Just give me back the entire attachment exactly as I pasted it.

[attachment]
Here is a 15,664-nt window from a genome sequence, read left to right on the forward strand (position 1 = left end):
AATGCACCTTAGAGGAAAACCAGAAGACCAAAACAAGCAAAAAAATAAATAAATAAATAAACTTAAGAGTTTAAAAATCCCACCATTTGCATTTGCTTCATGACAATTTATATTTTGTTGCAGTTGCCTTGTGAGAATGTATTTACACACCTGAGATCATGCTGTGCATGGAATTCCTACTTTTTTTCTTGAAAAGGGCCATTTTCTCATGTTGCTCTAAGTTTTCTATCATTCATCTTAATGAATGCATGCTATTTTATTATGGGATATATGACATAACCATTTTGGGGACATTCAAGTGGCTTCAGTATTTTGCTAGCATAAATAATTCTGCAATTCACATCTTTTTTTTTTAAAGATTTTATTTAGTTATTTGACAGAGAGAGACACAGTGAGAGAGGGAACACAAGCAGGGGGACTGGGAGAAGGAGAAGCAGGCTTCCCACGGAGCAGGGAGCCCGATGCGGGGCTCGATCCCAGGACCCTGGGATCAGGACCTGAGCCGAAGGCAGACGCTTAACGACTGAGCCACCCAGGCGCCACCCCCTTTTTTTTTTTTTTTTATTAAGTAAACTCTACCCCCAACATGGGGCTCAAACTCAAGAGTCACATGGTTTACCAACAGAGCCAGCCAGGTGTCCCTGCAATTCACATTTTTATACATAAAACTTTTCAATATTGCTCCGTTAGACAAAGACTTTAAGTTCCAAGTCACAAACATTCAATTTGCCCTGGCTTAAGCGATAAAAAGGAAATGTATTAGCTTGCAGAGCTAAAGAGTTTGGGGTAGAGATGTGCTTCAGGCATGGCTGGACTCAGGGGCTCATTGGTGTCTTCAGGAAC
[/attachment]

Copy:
Here is a 15,664-nt window from a genome sequence, read left to right on the forward strand (position 1 = left end):
AATGCACCTTAGAGGAAAACCAGAAGACCAAAACAAGCAAAAAAATAAATAAATAAATAAACTTAAGAGTTTAAAAATCCCACCATTTGCATTTGCTTCATGACAATTTATATTTTGTTGCAGTTGCCTTGTGAGAATGTATTTACACACCTGAGATCATGCTGTGCATGGAATTCCTACTTTTTTTCTTGAAAAGGGCCATTTTCTCATGTTGCTCTAAGTTTTCTATCATTCATCTTAATGAATGCATGCTATTTTATTATGGGATATATGACATAACCATTTTGGGGACATTCAAGTGGCTTCAGTATTTTGCTAGCATAAATAATTCTGCAATTCACATCTTTTTTTTTTAAAGATTTTATTTAGTTATTTGACAGAGAGAGACACAGTGAGAGAGGGAACACAAGCAGGGGGACTGGGAGAAGGAGAAGCAGGCTTCCCACGGAGCAGGGAGCCCGATGCGGGGCTCGATCCCAGGACCCTGGGATCAGGACCTGAGCCGAAGGCAGACGCTTAACGACTGAGCCACCCAGGCGCCACCCCCTTTTTTTTTTTTTTTTATTAAGTAAACTCTACCCCCAACATGGGGCTCAAACTCAAGAGTCACATGGTTTACCAACAGAGCCAGCCAGGTGTCCCTGCAATTCACATTTTTATACATAAAACTTTTCAATATTGCTCCGTTAGACAAAGACTTTAAGTTCCAAGTCACAAACATTCAATTTGCCCTGGCTTAAGCGATAAAAAGGAAATGTATTAGCTTGCAGAGCTAAAGAGTTTGGGGTAGAGATGTGCTTCAGGCATGGCTGGACTCAGGGGCTCATTGGTGTCTTCAGGAAC